Jim Behrle, events director at Brookline Booksmith, in Brookline, Mass., which hosted an Algonquin evening with neighbor Newtonville Books in Newtonville, Mass., thought that the three readers gave listeners a sense of "the variety of books that Algonquin's putting out there. I think people who attended that event will look at the spine and say, 'That's an Algonquin Book.' " Working with Newtonville, he added, "underlines our role in BookSense and shows that independents can really work together."

Newtonville owner Tim Huggins concurred: "I thought the idea about the Algonquin series was great. It's such a nice, small literary press." Like most of the participating booksellers, Huggins put up both a window and an in-store Algonquin display to tie in with the series. So as not to compete with Brookline's reading, he invited the authors to do a brief store signing and then walk down the street to a nearby restaurant to participate in the store's meet-the-author series of Books & Brews. "The idea," said Huggins, "is for the authors to have a good time and for people to get to know them differently than just through a Q&A."

While Chris Hubbuch, program coordinator at Ruminator Books in Minneapolis, was happy to have three Algonquin authors read at the store, he questioned whether the event would actually have a branding effect. "I'm convinced that very few customers pay any attention to the publisher," he said. "They're much more influenced by books that have been recommended to them by friends or Oprah."

To the contrary, John Evans, owner of Lemuria Books in Jackson, Miss., believes that "the readings may increase the awareness of the publisher. Customers may pay attention to other Algonquin books." Of course, Lemuria is in the South, where Algonquin is best known, and Evans is planning for what Popelars characterized as "a shit-kicking honky-tonk evening." It will bring together Southern writers Tony Earley, author of Somehow Form a Family: Stories That Are Mostly True; first-time novelist Silas House, author of Clay's Quilt; and Larry Brown. The reading will be held at the bar next store, and, in addition to beer and chicken wings, there will be live music supplied by Blue Mountain, which is promoting a new CD. "I think it'll be fun," said Evans. "As far as I'm concerned, finding ways to promote music and books together is a great way to compete with Borders."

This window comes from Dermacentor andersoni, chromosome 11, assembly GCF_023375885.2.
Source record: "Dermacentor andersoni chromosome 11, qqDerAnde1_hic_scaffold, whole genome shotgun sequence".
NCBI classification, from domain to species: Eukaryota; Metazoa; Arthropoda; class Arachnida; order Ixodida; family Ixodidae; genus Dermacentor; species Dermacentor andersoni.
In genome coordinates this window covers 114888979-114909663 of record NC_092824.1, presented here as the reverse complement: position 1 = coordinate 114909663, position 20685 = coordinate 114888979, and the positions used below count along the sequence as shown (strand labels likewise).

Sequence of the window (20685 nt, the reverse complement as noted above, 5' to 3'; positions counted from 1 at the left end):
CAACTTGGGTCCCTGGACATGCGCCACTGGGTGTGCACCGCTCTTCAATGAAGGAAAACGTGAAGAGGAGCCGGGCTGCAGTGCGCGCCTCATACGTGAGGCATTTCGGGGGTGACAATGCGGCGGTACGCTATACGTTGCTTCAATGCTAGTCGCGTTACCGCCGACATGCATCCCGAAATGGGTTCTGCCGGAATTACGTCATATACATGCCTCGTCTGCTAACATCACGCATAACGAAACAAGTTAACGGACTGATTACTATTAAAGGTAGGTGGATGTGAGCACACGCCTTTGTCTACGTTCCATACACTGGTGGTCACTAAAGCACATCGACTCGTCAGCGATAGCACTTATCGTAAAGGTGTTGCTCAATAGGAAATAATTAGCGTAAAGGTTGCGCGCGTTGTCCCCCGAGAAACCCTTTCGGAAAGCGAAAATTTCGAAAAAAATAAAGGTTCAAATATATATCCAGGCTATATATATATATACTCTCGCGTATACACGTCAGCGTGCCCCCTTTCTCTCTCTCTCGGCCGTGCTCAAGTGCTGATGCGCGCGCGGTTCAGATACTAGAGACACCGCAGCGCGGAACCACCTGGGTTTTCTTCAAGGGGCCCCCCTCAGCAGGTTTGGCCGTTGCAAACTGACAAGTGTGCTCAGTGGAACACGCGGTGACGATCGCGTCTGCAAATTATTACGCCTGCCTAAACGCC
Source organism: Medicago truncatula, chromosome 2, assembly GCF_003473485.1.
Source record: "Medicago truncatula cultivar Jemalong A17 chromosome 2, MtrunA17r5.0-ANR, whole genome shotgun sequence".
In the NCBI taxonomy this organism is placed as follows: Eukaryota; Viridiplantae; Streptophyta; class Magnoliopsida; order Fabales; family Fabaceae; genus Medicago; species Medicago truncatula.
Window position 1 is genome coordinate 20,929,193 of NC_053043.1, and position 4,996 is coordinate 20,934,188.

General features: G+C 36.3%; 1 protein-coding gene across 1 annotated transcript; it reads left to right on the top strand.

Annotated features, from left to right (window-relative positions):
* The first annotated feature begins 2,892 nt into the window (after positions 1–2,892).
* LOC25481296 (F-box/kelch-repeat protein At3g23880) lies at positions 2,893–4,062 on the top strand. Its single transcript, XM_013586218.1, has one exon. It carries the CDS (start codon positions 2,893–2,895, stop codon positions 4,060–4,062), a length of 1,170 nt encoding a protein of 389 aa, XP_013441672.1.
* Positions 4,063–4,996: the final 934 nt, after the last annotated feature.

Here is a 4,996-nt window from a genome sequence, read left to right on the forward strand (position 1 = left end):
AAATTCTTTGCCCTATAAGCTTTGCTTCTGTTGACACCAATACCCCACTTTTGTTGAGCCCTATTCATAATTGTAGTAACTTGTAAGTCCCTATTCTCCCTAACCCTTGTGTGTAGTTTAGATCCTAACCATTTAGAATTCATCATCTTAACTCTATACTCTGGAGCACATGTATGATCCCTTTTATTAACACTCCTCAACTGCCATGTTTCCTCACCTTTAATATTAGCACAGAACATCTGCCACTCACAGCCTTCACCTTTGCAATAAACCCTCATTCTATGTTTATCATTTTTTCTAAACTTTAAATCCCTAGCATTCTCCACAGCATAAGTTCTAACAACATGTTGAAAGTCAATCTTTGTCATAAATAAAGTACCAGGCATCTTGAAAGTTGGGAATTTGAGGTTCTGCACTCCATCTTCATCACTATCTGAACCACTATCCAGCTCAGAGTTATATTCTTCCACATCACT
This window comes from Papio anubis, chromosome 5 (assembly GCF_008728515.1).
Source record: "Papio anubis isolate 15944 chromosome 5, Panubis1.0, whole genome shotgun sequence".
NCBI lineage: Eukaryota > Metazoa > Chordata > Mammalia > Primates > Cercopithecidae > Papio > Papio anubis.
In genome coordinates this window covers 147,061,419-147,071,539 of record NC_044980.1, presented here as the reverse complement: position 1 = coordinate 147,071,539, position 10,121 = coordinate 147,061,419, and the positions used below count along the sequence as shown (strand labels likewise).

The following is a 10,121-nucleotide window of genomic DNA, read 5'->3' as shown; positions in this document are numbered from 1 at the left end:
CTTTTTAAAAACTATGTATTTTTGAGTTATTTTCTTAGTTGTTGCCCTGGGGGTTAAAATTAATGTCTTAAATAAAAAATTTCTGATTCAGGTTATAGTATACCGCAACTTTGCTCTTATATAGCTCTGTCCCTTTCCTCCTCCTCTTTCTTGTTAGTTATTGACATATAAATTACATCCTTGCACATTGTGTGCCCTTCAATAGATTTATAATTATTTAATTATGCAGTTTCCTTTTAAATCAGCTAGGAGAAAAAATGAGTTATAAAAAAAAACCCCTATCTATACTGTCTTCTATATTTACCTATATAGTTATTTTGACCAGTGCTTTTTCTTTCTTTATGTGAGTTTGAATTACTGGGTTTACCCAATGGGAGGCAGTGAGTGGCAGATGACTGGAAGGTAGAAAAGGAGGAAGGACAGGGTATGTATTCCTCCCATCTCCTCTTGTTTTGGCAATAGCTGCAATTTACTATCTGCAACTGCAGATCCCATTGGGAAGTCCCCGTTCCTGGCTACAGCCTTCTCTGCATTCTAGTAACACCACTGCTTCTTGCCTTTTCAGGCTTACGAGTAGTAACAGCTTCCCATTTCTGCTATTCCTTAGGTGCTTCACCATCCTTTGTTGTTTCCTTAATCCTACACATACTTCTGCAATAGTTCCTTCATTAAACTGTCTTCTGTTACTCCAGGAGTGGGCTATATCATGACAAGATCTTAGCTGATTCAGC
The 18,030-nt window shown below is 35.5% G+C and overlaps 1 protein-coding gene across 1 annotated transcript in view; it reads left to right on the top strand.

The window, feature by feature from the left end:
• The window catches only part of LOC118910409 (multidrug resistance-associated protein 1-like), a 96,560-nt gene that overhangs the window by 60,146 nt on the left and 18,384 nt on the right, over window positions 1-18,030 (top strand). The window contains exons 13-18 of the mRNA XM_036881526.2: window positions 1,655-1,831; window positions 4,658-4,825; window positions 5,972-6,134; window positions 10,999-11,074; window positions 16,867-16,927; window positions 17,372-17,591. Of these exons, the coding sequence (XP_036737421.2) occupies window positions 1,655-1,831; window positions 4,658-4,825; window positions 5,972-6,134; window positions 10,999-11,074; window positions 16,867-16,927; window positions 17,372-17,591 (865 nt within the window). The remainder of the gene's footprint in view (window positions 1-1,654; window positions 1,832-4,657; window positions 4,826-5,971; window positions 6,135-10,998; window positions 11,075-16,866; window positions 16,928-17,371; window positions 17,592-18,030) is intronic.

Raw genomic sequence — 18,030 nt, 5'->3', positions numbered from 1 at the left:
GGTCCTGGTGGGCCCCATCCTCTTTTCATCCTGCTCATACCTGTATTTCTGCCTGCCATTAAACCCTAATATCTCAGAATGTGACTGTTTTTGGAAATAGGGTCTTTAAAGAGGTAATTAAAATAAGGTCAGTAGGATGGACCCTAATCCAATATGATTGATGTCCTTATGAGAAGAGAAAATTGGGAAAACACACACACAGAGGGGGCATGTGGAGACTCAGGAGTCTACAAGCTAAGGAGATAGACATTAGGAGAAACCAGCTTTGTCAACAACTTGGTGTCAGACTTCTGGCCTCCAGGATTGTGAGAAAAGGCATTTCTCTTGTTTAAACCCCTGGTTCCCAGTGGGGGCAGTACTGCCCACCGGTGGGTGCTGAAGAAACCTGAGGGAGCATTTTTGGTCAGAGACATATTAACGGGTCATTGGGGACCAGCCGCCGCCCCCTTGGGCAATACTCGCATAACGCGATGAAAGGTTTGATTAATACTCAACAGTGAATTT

According to Popelars, Algonquin is not just limiting itself to the Algonquin Reading Series to find new ways to bring attention to its books. The Brown/Escovedo tour, for instance, was especially appealing, because, said Popelars, "that was the first time we blended music with literature. We thought it was a great way to bring together two art forms. We're trying to find ways to break out our authors more, and [with music] we have more angles for publicity." In late June, House, whose novel features a fiddle player, teamed up with real-life fiddler Caitlin Cary, whose first solo CD, Waltzie, had just come out from Yep Roc. The event, held at the Regulator in Durham, N.C., was introduced by Lee Smith and cosponsored by No Depression magazine, Yep Roc and Algonquin.

That's not to say that Algonquin is getting rid of solo readings entirely. Algonquin has some strong authors on its fall list who will go the solo-tour route. Robert Morgan, whose Gap Creek was an Oprah Book Club selection, has a new novel, This Rock, and Jill McCorkle's new short story collection, Creatures of Habit, will both merit traditional tours.